Brexit and COVID-19 combined were always going to make life very difficult in a heavily saturated market. Although market conditions are still challenging, many can now see a rosier future going forwards. I was listening to a leading economist, Roger Martin-Fagg earlier this week. He was talking about money supply and that, for the most part, many households have more spare cash now than they’ve ever had. This means that when lockdown restrictions are lifted, people will spend like they’ve never spent before, and the country will move into a “boom” period. He is expecting this to start from around April and I think this will mean that most steelwork contractors will be busy from Q3/Q4 onwards this year. The “boom” should last for a good year, before spending patterns return to normal.
A deal was done for Brexit, but this is only the beginning of the Brexit process. Some analysts predict that it might take five years for the process of Brexit to be seen as completed. If we listened to the UK media, we could easily become very despondent, “a lost decade” or whatever, but perhaps the situation isn’t quite as bad as we think. The asset value of the UK as a whole is said to be in the order of £10 trillion and the UK owes £2.2 trillion. If the UK was a company, would you say it was financially over leveraged? Probably not. There will be challenges going forward, but they are not unsurmountable and, the financial “boffins” are expected to let inflation increase to say four to five percent over the next couple of years, which will eat away at those borrowings.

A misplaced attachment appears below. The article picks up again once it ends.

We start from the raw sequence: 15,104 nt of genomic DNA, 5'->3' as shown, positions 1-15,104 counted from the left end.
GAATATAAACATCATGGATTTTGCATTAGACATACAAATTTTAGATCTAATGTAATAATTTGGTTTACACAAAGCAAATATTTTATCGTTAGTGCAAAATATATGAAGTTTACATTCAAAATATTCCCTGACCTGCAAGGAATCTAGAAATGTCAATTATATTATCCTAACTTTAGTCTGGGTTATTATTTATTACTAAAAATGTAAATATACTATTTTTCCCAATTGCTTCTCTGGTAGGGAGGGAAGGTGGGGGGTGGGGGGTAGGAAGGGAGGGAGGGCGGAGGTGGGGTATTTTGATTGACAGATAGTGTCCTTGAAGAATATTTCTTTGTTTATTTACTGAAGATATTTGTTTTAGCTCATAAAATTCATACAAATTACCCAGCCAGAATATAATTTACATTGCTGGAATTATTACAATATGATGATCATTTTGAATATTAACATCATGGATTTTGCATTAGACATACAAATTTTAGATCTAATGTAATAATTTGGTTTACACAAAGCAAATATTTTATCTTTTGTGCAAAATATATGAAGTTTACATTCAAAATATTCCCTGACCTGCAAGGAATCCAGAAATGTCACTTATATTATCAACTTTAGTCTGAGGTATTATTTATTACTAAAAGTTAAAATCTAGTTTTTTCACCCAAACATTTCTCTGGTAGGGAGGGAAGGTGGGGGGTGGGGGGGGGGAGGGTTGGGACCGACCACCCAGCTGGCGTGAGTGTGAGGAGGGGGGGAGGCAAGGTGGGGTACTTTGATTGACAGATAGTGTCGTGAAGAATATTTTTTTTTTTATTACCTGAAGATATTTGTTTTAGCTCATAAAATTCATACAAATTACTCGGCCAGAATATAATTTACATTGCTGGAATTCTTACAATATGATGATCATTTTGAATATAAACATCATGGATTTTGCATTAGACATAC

Despite valiant work done by the BCSA on Reverse VAT over the last two years, we will have failed to stop this legislation coming into force at the time of publication. This will be a drain on cash flow at a terrible time for our industry. This, coupled with an upsurge of work, could very easily lead to companies running out of cash during the “boom”, and more importantly the financing of this “boom”, prior to being paid for the work.
One current area of BCSA activity is on sustainability, specifically carbon, which remains the hot topic of conversation. The BCSA has not been idle, having formed a pan-steel sector group to update and refresh all of the sustainability support tools and materials that have demonstrated steel’s excellent sustainability credentials as a framing material in the past and that will continue to do so through the “boom” that is coming.
These new sustainability support tools include a consolidated Roadmap to net-zero Carbon by 2025 for the constructional steelwork sector, a revised BCSA Sustainability Charter which will include commitments to address the climate emergency and a range of carbon footprint tools that allow companies to determine both their company’s carbon emissions and individual project carbon emissions. These tools will be launched later this year and are sure to help BCSA members demonstrate the very positive steps our industry is taking to tackle climate change.